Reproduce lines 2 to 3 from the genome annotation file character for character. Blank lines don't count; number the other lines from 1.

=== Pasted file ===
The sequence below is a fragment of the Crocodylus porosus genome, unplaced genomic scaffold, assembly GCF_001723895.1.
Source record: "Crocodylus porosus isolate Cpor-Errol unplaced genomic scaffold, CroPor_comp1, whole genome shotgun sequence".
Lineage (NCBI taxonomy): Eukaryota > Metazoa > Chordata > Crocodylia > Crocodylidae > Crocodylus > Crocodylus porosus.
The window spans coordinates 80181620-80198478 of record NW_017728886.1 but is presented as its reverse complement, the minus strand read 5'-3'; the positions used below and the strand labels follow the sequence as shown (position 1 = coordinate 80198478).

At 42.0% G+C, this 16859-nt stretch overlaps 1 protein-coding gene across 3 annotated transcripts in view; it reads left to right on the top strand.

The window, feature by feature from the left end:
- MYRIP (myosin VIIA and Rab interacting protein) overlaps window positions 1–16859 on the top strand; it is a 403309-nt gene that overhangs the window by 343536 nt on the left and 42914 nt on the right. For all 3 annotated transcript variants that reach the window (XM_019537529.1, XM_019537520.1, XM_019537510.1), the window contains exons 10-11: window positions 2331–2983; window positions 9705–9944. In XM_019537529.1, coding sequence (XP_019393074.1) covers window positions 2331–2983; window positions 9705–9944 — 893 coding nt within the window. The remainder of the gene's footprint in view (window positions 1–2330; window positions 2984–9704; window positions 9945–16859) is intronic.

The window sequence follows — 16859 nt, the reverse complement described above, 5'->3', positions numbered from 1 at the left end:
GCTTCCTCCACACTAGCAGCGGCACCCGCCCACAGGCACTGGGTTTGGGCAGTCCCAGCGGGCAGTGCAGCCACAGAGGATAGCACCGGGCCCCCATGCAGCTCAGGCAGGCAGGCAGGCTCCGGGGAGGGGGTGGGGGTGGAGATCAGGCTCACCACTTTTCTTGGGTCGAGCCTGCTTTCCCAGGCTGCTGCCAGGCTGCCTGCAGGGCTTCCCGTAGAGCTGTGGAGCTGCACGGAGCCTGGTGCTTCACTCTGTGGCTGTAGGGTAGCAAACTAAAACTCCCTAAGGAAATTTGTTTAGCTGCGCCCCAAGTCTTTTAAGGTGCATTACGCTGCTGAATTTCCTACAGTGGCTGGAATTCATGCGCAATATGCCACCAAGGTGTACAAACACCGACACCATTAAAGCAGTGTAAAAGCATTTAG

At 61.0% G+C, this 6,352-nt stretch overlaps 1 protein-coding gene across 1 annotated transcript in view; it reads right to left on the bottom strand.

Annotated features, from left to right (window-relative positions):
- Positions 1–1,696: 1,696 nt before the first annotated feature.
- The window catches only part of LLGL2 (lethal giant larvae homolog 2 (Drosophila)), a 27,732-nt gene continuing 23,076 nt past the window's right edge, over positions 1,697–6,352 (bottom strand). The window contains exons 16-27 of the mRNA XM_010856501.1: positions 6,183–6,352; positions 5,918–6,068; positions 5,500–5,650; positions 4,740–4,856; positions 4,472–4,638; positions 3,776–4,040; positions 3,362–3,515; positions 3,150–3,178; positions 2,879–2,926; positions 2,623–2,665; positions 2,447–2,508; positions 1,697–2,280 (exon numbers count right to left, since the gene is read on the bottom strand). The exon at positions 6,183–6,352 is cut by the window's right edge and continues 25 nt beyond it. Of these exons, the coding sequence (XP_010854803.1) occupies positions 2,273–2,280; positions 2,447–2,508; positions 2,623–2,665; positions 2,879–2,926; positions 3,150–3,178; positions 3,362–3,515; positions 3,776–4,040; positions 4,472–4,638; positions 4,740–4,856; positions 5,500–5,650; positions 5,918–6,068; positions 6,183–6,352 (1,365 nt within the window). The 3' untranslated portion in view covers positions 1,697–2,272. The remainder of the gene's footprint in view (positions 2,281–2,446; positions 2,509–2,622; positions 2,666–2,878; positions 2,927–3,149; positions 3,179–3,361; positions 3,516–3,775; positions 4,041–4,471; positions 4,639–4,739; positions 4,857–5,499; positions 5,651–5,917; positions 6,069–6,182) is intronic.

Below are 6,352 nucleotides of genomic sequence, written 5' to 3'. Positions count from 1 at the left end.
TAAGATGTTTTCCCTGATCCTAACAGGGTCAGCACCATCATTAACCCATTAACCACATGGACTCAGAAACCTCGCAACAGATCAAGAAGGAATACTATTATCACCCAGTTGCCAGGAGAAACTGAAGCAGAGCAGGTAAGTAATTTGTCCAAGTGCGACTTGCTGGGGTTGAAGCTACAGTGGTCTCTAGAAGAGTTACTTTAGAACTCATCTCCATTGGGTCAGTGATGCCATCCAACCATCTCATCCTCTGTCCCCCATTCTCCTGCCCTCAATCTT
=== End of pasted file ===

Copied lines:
Source record: "Crocodylus porosus isolate Cpor-Errol unplaced genomic scaffold, CroPor_comp1, whole genome shotgun sequence".
Lineage (NCBI taxonomy): Eukaryota > Metazoa > Chordata > Crocodylia > Crocodylidae > Crocodylus > Crocodylus porosus.